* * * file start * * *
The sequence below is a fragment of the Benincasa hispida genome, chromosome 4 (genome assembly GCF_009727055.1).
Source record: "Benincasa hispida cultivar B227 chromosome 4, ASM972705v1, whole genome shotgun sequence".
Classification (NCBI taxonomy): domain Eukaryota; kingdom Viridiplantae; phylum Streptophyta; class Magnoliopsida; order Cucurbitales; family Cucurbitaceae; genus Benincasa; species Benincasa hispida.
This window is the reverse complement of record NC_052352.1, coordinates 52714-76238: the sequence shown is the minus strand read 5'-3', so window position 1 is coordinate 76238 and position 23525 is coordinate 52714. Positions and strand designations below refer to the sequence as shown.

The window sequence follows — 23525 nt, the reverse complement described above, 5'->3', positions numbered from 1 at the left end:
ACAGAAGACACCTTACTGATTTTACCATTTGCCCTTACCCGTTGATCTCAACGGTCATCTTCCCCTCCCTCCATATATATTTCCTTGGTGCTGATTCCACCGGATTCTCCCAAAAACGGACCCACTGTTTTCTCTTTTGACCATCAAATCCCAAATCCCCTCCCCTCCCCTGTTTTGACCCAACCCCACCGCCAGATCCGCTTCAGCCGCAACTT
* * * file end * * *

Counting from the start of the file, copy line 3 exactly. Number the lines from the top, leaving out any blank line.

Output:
Classification (NCBI taxonomy): domain Eukaryota; kingdom Viridiplantae; phylum Streptophyta; class Magnoliopsida; order Cucurbitales; family Cucurbitaceae; genus Benincasa; species Benincasa hispida.